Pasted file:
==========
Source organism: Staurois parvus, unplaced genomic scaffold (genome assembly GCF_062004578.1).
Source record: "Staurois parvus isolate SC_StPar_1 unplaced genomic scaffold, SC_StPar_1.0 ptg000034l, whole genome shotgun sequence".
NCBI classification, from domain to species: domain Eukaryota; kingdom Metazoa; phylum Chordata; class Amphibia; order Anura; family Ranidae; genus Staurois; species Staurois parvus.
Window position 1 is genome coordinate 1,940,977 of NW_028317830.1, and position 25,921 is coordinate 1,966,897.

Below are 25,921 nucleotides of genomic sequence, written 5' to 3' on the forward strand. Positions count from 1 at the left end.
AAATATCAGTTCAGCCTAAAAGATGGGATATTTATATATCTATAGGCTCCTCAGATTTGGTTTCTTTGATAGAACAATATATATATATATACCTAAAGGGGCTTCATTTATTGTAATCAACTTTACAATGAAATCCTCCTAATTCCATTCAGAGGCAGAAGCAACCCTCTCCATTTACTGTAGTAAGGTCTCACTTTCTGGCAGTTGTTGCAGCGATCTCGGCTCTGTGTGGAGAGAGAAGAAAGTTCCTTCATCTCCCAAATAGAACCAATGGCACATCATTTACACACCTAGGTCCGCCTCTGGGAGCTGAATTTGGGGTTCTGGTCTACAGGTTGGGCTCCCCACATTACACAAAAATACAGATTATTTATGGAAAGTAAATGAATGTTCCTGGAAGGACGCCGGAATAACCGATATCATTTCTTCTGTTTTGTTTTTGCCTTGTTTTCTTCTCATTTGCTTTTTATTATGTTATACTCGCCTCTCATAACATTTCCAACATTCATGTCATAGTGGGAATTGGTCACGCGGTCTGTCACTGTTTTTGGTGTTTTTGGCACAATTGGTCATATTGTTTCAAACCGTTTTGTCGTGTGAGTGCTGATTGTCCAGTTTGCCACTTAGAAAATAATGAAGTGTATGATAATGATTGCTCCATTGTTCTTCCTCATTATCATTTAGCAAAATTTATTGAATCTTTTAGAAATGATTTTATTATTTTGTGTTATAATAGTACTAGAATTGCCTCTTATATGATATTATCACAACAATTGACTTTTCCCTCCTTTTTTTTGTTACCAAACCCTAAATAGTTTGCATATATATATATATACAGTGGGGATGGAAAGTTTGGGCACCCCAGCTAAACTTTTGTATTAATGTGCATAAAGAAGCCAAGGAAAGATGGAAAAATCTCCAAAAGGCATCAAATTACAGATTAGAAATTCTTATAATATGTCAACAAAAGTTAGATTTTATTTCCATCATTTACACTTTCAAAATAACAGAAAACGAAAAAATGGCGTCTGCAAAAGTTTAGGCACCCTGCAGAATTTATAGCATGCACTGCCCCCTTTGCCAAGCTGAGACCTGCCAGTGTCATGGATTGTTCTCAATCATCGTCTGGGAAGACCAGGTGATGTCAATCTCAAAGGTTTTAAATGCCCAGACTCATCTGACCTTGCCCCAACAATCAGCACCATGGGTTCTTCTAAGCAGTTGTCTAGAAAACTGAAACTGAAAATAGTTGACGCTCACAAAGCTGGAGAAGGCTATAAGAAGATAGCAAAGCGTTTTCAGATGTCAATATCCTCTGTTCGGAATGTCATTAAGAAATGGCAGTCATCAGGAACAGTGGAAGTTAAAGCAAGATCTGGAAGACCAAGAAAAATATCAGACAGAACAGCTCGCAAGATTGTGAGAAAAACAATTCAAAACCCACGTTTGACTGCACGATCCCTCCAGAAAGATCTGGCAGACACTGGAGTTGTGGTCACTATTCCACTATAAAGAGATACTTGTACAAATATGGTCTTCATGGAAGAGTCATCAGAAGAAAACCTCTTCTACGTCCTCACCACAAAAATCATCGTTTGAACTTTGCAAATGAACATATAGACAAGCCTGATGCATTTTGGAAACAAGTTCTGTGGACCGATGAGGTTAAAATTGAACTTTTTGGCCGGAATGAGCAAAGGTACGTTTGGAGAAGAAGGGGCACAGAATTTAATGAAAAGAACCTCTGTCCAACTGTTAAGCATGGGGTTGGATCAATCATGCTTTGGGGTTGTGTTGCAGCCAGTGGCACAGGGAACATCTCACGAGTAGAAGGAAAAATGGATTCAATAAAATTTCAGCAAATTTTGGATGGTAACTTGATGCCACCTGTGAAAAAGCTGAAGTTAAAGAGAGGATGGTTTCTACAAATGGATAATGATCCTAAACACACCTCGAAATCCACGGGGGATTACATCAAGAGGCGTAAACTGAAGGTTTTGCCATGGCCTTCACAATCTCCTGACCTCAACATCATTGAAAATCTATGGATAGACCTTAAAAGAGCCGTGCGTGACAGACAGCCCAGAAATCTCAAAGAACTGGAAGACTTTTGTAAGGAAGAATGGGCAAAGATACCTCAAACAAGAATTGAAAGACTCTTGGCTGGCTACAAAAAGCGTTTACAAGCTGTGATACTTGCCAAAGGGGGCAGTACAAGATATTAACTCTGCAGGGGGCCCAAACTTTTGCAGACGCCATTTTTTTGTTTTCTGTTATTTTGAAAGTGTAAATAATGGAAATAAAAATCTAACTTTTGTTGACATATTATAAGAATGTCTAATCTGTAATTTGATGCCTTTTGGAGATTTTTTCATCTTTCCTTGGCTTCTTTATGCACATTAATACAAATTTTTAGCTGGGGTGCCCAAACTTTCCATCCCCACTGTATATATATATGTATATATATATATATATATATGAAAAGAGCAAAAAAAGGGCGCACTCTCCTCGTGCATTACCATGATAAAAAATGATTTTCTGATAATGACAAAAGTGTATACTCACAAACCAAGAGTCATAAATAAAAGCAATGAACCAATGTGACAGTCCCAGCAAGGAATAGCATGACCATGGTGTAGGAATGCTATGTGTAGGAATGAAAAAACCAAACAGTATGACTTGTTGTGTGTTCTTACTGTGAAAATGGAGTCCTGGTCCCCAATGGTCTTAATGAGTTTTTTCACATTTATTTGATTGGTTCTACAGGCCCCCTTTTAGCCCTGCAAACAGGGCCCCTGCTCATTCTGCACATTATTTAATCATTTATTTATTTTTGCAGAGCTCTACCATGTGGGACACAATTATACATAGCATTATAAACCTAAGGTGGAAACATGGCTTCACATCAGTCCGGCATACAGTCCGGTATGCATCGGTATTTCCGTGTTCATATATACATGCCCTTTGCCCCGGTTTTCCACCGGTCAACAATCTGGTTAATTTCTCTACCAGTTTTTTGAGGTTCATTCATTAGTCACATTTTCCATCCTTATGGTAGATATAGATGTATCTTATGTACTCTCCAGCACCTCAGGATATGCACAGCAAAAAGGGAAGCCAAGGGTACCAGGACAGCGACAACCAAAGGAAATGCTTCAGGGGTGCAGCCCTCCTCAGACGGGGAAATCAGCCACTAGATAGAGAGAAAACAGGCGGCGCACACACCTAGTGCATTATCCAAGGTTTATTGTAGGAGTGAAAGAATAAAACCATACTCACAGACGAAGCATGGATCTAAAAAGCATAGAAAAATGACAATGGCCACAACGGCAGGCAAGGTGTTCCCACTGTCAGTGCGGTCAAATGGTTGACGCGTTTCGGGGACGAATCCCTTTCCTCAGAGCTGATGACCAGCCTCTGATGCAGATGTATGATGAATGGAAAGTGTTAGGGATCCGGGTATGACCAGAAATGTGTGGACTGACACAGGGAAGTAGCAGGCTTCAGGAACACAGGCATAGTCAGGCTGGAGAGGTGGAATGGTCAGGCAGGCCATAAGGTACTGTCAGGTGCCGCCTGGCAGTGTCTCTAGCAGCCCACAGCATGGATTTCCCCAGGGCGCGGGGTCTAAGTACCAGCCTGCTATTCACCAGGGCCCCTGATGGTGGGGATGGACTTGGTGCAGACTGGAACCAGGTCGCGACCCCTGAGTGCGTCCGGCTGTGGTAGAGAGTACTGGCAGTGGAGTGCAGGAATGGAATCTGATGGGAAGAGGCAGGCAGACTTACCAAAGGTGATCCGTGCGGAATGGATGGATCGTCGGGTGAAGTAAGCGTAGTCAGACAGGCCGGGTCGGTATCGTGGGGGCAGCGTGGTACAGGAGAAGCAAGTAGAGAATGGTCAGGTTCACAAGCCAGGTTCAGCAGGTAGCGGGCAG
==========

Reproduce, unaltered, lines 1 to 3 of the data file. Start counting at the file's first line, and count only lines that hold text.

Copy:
Source organism: Staurois parvus, unplaced genomic scaffold (genome assembly GCF_062004578.1).
Source record: "Staurois parvus isolate SC_StPar_1 unplaced genomic scaffold, SC_StPar_1.0 ptg000034l, whole genome shotgun sequence".
NCBI classification, from domain to species: domain Eukaryota; kingdom Metazoa; phylum Chordata; class Amphibia; order Anura; family Ranidae; genus Staurois; species Staurois parvus.